Jesus speaking: “’Love the Eternal One your God with all your heart and all your soul and all your mind.’ This is the first and greatest commandment. And the second is nearly as important, ‘Love your neighbor as yourself.’ The rest of the law, and all the teachings of the prophets, are but variations on these themes” –Matthew 22:37-40 (The Voice).
Wow! I kinda wish Jesus had stopped at loving God. It’s easier to think I love Someone who is ethereal and theoretical and defies definition. A Person who is nebulous that I can conform to my own ideal. A Person who says over and over how much I am loved, accepted and cherished. Why did Jesus have to add that last bit? It’s not part of the Deuteronomy passage of Moses telling us how to love God. It’s mired in a rather obscure Leviticus passage. Why did Jesus juxtapose these two passages? Why do we shorten His thoughts to ‘Love God and love others’, omitting the ‘as yourself’ part? I’m growing to believe that the ‘as yourself’ part is key to how we love God and love others.
Most women understand a love/hate relationship with body image. Some of us struggle more than others; but society has taught us well that some body types are better than others. Every generation can look at the fashion and determine which body type is in style for each particular decade. Women (and some men, too) tend to internalize that how we look on the outside determines our internal worth. I believe that Jesus communicated that to the degree we love and accept ourselves correlates to how deeply we can love and accept God and others.
I find that when I dwell on my shortcomings, my view of God becomes more and more distant and judging of who I am to Him. I begin to listen to all the negative voices in my head telling me that I am not smart enough … pretty enough … strong enough …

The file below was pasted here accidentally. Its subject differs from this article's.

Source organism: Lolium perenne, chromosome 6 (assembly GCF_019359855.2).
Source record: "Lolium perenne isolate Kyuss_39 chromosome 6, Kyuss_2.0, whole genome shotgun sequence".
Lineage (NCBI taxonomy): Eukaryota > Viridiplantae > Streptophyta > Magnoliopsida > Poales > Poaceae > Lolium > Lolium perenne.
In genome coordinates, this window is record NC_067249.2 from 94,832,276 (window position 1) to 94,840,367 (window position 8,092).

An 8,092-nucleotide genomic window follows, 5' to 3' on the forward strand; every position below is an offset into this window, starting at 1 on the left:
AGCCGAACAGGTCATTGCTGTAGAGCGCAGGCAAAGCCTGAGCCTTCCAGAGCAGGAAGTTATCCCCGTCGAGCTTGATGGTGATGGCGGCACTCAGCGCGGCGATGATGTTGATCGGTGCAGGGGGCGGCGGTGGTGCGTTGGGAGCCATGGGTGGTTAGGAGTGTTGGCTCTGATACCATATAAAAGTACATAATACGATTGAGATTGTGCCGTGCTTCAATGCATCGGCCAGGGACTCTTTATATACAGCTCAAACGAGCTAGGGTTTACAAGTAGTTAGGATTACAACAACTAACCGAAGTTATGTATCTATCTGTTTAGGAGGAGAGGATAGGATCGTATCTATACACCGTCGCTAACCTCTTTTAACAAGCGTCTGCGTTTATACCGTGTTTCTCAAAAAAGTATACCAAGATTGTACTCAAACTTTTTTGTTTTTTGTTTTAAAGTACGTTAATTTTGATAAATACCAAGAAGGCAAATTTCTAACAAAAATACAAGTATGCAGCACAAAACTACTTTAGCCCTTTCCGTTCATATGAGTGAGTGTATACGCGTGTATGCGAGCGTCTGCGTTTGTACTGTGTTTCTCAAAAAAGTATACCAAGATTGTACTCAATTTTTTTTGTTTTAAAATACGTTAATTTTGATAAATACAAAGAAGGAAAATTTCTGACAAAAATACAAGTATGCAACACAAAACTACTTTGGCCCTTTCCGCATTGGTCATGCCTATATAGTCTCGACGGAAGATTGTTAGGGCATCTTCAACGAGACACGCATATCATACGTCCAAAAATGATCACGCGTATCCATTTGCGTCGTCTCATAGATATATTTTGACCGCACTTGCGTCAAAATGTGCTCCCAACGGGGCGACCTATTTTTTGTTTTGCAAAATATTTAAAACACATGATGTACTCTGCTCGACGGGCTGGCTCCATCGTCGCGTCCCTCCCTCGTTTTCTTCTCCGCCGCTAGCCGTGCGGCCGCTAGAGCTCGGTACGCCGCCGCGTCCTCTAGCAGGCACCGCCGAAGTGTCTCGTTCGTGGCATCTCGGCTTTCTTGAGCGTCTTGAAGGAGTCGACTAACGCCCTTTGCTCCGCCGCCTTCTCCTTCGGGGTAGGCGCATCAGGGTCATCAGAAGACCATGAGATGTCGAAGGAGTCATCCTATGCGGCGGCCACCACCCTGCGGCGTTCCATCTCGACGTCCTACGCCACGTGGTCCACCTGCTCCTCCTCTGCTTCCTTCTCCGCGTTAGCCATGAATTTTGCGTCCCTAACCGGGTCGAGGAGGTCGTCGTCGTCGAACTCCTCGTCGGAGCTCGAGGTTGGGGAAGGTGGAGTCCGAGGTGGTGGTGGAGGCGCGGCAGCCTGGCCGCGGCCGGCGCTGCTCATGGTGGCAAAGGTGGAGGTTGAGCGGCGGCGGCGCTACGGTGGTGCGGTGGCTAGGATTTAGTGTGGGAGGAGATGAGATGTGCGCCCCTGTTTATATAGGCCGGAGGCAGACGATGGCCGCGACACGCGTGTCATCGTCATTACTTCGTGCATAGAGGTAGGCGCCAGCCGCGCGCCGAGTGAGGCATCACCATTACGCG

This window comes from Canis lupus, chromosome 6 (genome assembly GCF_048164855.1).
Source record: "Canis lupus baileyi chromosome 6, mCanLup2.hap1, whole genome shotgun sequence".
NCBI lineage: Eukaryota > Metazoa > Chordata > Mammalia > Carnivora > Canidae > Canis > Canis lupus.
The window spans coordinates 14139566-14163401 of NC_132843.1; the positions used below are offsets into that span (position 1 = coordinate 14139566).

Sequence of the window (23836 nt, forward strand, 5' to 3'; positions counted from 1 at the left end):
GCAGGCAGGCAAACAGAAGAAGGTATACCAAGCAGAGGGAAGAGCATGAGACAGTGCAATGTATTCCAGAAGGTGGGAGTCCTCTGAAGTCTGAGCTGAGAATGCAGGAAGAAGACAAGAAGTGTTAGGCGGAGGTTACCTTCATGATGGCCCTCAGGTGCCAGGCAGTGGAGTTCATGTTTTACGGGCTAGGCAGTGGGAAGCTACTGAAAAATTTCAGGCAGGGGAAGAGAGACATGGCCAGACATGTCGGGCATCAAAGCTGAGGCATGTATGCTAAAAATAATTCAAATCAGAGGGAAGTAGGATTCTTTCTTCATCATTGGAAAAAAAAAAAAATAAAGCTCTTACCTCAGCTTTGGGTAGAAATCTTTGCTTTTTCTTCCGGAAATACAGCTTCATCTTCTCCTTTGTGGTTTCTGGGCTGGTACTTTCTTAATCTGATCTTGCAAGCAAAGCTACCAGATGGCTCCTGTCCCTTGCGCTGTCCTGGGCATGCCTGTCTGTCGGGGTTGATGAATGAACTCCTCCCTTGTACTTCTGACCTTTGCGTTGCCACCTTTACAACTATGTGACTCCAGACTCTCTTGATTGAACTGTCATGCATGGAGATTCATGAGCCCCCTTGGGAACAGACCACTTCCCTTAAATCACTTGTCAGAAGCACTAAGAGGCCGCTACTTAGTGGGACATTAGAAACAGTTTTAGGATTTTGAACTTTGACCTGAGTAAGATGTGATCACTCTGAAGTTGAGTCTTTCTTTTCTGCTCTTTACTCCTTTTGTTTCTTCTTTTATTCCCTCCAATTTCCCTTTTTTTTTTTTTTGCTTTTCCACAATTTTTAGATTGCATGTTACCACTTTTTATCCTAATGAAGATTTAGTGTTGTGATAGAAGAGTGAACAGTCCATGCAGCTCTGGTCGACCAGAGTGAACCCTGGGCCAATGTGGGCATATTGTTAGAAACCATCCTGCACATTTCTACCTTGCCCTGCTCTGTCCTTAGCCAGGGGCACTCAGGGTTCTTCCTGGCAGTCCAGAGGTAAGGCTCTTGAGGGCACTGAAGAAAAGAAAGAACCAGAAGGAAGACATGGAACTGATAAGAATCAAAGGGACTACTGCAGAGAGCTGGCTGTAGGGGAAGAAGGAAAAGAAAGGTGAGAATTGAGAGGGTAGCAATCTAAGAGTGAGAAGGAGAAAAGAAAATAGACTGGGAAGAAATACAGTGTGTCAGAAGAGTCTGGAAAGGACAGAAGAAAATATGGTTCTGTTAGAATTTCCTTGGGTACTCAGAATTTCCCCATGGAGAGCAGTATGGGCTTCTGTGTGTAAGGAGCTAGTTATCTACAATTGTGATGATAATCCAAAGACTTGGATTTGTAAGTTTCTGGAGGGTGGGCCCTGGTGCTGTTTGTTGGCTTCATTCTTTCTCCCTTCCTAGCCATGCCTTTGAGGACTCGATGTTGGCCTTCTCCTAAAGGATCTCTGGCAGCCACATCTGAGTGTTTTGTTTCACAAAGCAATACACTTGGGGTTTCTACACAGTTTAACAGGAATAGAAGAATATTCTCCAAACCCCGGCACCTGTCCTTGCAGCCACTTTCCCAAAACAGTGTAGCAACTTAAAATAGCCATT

I am not enough.
Self-shame begins to fill my thoughts and heart. And through that shame and loathing, I look at God and others. I am judged by God, so I judge others by the same standard I believe He judges me. God is distant because I am not good enough for His time and energy, so I grow distant from others to protect myself from their rejection. I wouldn’t want them to see the truth about me.
That I am condemned by God.
Comparisons breed insecurities. Insecurities breed shame. Shame breeds isolation. Isolation spirals to very dark places of our souls. In the loneliness of isolation, we may find it difficult to crawl and scrape our way up from the rabbit hole we’ve fallen into. Some never recover, as we see in many headlines of suicides and violence throughout the world. I can make a case that much of the world’s horrors stem from people not knowing how to love themselves so they lash out at others. When those people unite (as in the cases of Boko Haram, ISIS, Al Qaeda and other terrorist groups), the damage becomes globally felt.
So how do I (we) learn to love ourselves and reverse some of the damage we inflict on others? I believe Jesus understood the cycle well: Love God with everything in you. How do we love anyone fully? 1 Corinthians 13 tells us how God loves us. I love verse 12 which tells me that I am intimately known by God. When looked at with the rest of the chapter, I discover that being so deeply known, I am loved.
I am accepted.
But not just accepted, I am cherished.
Let those thoughts sink in to your soul for a moment. Bask in the presence of the One who looks at you as in a mirror. You reflect His image. Let the shame of all your perceived shortcomings melt away as God exposes you for your true self–beloved … adored … created to look like God.
Out of that knowing, my confidence rises. But confidence that humbles me. In that humility, I begin to see others in the same light. They are loved. They are accepted. They are cherished. Because I know the God who loves me and teaches me to love Him back, I can love well those He loves.
Quiet the voices that say you are not enough. Let the voice of God speak louder for a moment each day. Hear Him say that you are loved. You are accepted. You are cherished.
And as we all learn to love ourselves more, perhaps we will begin to see a change in the world around us. Perhaps others will begin to hate less. Perhaps the world really can become a kinder place. But, only if it starts with me. With you. With us.
I welcome comments. Please keep them respectful and constructive.